Dato Blog

Our data scientists and industry experts offer insights, examples, and advice on machine learning and data science.

Anomaly Detected! Earthquakes...in Oklahoma

Posted by Brian Kent on Apr 8, 2016 11:00:00 AM

Topics: anomaly detection, time series

In a truly ground-shaking turn of events, Oklahoma has now become the earthquake capital of the continental United States: a report issued by the USGS in late March says parts of Oklahoma and Kansas now face the same risk of earthquake damage as California.

A March New York Times article reports that USGS seismologists have warned an increase in the number of earthquakes could indicate growing risk for a larger, more destructive temblor, so early detection of growing seismic activity is highly valuable. As a result, the Oklahoma government would like to know as soon as possible if its new regulations are impacting earthquake frequency and severity.

With this in mind, let's build an online machine learning system to alert us when there are anomalies in Oklahoma's seismic activity.

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Gravitational Waves Exist and It’s Possible to Predict Next Day Forex Exchange Rates

Posted by Tigran Sargsyan on Mar 23, 2016 11:15:00 AM

In physics, gravitational waves are ripples in the curvature of spacetime which propagate as waves, traveling outward from the source. Predicted in 1916 by Albert Einstein on the basis of his theory of general relativity, gravitational waves transport energy as gravitational radiation. Over the century skeptics believe it’s not possible to detect gravitational waves in any observed future. However in mid February 2016, scientists announced that they had directly detected gravitational waves from a pair of black holes merging using the advanced detectors. The technical progress, measurement and processing tools improvement made this reality happen. Given that one may ask, if it’s possible to measure everything in today’s world, is it possible to predict the future? I hope to provide an affirmative answer for the small matter of “exchange rate forecasting” at the very least.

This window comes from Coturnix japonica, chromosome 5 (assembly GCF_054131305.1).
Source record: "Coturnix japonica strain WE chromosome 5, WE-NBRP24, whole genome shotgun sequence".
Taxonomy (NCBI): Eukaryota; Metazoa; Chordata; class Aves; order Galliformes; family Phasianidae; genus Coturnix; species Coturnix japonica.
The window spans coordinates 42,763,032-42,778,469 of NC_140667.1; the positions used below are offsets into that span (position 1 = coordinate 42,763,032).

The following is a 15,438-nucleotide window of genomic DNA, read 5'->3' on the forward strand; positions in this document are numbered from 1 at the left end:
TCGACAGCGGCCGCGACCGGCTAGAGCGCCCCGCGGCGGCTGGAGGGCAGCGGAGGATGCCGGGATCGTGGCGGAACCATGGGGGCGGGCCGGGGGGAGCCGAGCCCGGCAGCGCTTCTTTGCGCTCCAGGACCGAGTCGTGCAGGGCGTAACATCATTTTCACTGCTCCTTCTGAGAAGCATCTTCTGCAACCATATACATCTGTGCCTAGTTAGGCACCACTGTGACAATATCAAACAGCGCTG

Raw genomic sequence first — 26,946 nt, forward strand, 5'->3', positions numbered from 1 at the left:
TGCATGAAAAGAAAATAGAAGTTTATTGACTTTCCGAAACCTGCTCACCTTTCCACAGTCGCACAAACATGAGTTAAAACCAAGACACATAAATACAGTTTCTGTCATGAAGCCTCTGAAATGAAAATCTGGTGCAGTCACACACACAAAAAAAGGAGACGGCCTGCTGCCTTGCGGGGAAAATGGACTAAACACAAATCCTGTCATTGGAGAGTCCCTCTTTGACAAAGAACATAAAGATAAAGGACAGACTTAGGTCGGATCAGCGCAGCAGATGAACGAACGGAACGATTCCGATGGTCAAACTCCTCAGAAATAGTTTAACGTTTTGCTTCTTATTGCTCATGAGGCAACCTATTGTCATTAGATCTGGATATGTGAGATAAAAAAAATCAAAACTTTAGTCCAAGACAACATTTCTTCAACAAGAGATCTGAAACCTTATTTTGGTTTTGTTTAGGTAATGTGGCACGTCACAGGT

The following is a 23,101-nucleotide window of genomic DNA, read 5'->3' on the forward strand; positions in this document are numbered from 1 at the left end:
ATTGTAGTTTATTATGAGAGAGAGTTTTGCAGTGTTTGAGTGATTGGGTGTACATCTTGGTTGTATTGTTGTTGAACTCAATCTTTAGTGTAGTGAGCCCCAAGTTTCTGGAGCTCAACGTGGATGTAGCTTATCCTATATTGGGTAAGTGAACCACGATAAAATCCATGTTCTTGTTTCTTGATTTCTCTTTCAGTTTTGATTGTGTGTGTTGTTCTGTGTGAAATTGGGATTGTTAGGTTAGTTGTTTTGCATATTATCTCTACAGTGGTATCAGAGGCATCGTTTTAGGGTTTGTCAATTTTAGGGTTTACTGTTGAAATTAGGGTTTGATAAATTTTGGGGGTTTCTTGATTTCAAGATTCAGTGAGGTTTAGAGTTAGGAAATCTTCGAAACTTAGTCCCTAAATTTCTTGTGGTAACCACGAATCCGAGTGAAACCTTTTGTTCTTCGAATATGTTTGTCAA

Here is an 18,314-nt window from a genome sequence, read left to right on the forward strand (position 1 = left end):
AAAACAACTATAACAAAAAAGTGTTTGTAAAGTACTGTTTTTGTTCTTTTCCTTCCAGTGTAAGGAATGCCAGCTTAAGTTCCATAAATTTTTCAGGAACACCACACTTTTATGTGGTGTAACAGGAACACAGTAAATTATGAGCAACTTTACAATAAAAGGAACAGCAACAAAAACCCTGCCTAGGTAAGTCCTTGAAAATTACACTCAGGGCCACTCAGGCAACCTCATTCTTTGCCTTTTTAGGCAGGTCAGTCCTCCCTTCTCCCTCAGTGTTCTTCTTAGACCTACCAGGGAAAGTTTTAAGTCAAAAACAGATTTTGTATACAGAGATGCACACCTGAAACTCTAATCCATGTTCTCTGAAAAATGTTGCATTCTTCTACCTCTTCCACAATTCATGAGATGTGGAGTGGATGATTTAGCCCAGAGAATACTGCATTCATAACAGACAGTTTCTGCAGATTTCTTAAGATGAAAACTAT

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Shoulders of Giants: Women in Technology Who Inspire Us

Posted by Jennifer Bolton on Mar 8, 2016 4:08:00 PM

Topics: Women in Technology

In honor of International Women's Day, we would like to pay tribute to women in technology who have inspired us.

Technology is an incredibly exciting field, but it is not particularly diverse. We are grateful to have these female role models since we learn from their stories - challenges, failures, successes, and perseverence. We are also grateful to have colleagues - both men and women - who support, mentor, and provide new opportunities in our own journeys.

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State of the SFrame

Posted by Yucheng Low on Feb 8, 2016 2:08:00 PM

Topics: SFrame, Numpy

2016 Roadmap for Dato’s Scalable DataFrame Datastructure

The SFrame repository has been first open sourced at the DS4DS workshop about 4 months ago and a lot of our development is happening there now. Since then, there have been 9705 lines of code added and 3517 lines of code deleted, 100 Forks, and 249 Stars. While much of the development in the last few months has been around incremental refactoring and bug fixes, with the new year comes a long wish list we will be working through including the following. Read More

Is Capacity the Main Purpose for Deploying LTE?

Posted by Francesco Malandrino on Feb 5, 2016 6:30:00 AM

Topics: Big Data Analytics, Data Science Tools, Big Data, Data Visualization, SFrames, SFrame, Log Data

It is a widespread belief that LTE (Long Term Evolution) networks, also called 4G in some countries, are primarily a way to deal with the increasing demand of data from consumers. In this blog we'll validate this widespread belief.